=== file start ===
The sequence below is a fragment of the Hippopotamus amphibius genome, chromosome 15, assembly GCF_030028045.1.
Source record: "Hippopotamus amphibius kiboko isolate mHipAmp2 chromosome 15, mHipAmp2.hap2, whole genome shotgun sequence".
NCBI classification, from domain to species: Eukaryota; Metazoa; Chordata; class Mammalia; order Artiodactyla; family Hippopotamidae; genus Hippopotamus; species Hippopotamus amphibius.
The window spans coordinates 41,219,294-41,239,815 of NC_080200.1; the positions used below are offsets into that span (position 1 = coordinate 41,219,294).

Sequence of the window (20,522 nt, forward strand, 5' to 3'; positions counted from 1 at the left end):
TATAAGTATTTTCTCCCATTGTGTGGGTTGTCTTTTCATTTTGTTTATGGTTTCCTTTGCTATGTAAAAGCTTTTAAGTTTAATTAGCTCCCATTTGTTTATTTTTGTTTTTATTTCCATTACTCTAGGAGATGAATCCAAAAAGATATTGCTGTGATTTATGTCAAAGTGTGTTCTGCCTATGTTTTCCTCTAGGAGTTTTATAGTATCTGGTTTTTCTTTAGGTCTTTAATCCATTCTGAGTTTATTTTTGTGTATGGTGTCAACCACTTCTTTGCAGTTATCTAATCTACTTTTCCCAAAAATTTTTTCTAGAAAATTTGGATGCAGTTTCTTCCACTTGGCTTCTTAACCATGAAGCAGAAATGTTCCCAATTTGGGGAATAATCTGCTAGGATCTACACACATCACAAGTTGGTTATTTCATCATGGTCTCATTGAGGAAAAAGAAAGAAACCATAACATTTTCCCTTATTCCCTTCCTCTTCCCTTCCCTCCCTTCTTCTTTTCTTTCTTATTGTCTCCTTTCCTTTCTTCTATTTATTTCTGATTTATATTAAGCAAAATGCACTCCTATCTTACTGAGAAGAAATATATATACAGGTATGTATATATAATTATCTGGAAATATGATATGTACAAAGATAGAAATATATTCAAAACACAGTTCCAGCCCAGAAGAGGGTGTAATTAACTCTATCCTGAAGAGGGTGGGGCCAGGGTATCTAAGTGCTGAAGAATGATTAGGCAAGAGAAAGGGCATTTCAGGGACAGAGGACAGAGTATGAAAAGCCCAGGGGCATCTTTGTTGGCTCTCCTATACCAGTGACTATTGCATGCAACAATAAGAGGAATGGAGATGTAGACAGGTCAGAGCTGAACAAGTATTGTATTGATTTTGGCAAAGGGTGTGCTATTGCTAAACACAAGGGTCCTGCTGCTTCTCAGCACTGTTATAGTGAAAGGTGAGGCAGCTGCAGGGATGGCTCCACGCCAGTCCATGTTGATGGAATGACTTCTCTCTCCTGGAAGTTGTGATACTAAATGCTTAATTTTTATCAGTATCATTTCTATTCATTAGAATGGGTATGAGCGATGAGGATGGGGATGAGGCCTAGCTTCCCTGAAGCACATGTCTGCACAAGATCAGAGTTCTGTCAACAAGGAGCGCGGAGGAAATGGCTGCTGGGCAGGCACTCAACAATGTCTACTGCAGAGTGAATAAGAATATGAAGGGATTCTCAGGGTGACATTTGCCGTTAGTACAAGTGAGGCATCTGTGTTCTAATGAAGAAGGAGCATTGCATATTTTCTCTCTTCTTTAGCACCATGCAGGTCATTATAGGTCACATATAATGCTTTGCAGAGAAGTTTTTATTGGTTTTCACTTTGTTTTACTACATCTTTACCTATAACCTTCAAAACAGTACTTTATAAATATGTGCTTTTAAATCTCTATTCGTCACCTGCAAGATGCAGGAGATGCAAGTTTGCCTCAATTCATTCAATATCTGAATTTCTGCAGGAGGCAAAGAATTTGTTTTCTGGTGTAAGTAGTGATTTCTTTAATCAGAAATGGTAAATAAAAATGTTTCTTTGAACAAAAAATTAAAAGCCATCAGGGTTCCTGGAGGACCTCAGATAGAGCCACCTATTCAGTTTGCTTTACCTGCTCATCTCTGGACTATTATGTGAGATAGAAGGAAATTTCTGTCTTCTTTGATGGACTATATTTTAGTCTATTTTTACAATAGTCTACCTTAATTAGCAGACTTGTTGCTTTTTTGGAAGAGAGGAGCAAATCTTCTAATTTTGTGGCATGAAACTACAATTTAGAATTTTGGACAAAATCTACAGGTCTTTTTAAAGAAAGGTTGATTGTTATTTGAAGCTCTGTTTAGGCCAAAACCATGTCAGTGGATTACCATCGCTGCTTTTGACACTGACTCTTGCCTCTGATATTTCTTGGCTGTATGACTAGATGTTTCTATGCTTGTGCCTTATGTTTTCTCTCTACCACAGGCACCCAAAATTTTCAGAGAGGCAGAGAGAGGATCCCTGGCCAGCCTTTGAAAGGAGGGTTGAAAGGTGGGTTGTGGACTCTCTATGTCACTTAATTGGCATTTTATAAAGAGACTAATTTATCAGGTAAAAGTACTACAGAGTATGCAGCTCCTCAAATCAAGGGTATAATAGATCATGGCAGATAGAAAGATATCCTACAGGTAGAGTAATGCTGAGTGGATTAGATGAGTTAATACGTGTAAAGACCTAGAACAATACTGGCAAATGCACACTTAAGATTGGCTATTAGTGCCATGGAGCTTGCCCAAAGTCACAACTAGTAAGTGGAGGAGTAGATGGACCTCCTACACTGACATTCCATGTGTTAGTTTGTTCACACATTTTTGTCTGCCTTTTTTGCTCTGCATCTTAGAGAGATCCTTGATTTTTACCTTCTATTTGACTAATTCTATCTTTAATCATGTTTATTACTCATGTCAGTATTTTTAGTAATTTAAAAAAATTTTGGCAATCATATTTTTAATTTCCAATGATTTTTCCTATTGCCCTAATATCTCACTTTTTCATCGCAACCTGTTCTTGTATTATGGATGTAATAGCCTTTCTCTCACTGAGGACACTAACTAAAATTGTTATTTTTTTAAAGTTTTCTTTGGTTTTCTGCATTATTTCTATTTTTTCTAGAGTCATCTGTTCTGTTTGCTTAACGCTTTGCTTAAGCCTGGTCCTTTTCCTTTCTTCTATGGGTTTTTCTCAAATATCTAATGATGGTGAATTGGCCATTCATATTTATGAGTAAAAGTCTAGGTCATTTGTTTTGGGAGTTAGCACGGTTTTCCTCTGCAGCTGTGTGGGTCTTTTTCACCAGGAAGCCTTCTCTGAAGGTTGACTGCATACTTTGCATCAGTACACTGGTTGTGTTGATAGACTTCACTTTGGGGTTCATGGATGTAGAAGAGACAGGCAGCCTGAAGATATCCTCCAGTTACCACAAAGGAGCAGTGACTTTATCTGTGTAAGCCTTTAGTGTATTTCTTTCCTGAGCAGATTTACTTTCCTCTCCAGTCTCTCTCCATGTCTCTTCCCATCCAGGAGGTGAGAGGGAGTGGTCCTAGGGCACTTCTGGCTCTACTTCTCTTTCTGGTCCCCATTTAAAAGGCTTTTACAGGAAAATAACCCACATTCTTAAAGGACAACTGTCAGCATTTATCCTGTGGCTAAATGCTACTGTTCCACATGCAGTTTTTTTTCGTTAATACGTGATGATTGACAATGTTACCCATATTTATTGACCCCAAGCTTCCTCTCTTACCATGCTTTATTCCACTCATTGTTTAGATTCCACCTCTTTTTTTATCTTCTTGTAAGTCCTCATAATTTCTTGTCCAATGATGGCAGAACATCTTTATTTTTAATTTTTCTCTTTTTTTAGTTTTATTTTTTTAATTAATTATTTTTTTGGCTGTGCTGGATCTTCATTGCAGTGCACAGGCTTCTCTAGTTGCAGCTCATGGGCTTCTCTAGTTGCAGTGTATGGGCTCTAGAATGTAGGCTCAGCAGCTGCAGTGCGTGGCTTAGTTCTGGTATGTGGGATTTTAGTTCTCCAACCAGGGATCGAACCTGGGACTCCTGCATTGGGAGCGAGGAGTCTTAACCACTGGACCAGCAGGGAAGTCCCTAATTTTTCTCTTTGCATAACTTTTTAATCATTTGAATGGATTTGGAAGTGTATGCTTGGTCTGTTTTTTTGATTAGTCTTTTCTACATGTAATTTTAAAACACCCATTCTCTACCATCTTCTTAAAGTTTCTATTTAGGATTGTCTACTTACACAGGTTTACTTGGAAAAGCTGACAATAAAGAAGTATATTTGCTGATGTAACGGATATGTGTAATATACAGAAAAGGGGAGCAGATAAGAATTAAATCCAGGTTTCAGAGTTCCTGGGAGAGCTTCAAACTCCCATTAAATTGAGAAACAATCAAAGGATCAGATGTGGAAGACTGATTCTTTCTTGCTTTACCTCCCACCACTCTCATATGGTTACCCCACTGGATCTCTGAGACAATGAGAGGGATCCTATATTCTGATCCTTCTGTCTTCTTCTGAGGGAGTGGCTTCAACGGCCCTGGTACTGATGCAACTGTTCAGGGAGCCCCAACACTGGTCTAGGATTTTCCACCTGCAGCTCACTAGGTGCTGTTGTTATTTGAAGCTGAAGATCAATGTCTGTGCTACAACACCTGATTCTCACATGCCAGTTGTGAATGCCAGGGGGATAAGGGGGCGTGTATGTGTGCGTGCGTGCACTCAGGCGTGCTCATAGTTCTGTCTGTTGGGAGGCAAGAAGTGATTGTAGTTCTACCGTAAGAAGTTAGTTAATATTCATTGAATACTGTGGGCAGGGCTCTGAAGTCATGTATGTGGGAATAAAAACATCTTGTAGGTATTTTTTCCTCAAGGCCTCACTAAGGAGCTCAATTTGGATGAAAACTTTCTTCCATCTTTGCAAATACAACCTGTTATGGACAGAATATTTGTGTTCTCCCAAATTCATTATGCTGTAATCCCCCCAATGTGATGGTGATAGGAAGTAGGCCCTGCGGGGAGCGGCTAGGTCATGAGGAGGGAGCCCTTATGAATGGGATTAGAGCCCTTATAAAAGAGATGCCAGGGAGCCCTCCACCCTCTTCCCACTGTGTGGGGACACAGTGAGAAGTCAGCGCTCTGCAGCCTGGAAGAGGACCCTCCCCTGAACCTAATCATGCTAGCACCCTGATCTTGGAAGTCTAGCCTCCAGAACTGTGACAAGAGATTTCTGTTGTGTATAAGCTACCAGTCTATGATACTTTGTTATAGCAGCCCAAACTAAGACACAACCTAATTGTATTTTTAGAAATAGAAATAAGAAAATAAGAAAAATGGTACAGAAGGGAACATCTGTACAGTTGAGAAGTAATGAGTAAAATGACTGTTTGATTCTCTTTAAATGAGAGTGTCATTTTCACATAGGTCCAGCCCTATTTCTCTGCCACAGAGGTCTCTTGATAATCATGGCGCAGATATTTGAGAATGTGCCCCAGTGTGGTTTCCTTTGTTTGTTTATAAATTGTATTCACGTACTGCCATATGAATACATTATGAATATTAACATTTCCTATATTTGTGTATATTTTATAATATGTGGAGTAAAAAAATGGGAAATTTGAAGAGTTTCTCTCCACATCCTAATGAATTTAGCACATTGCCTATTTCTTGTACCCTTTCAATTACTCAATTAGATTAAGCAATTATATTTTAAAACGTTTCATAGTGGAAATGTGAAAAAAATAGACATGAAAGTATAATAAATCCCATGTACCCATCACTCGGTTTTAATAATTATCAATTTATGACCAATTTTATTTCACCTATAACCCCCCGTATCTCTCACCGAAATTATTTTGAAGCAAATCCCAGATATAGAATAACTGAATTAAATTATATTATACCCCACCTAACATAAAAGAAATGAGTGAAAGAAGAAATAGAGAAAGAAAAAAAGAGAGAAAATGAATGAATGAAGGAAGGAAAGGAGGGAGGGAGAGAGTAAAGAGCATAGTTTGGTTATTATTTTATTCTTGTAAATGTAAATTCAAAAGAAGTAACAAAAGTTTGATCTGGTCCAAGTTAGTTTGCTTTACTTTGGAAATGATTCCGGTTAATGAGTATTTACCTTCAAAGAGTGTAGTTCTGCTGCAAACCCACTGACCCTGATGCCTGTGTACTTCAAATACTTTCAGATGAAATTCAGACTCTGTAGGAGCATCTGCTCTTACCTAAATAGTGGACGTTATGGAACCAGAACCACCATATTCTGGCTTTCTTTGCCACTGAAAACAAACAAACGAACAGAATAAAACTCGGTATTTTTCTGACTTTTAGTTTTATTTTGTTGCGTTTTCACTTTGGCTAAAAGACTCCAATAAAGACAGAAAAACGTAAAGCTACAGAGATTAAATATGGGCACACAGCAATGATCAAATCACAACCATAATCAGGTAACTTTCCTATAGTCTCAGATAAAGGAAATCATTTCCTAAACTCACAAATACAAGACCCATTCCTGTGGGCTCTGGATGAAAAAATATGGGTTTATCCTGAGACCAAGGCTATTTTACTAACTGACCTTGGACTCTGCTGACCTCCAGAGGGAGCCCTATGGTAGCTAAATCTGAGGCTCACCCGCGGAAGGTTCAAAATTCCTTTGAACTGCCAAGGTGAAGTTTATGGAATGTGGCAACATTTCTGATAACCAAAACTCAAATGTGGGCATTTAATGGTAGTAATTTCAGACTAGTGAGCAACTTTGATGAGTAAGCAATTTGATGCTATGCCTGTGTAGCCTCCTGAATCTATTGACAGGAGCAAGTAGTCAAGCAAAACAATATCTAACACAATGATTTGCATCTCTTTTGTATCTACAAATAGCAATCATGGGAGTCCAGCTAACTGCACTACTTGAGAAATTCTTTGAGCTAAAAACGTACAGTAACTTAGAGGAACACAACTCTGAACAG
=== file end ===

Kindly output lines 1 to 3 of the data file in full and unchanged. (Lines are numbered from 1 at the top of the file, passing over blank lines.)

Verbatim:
The sequence below is a fragment of the Hippopotamus amphibius genome, chromosome 15, assembly GCF_030028045.1.
Source record: "Hippopotamus amphibius kiboko isolate mHipAmp2 chromosome 15, mHipAmp2.hap2, whole genome shotgun sequence".
NCBI classification, from domain to species: Eukaryota; Metazoa; Chordata; class Mammalia; order Artiodactyla; family Hippopotamidae; genus Hippopotamus; species Hippopotamus amphibius.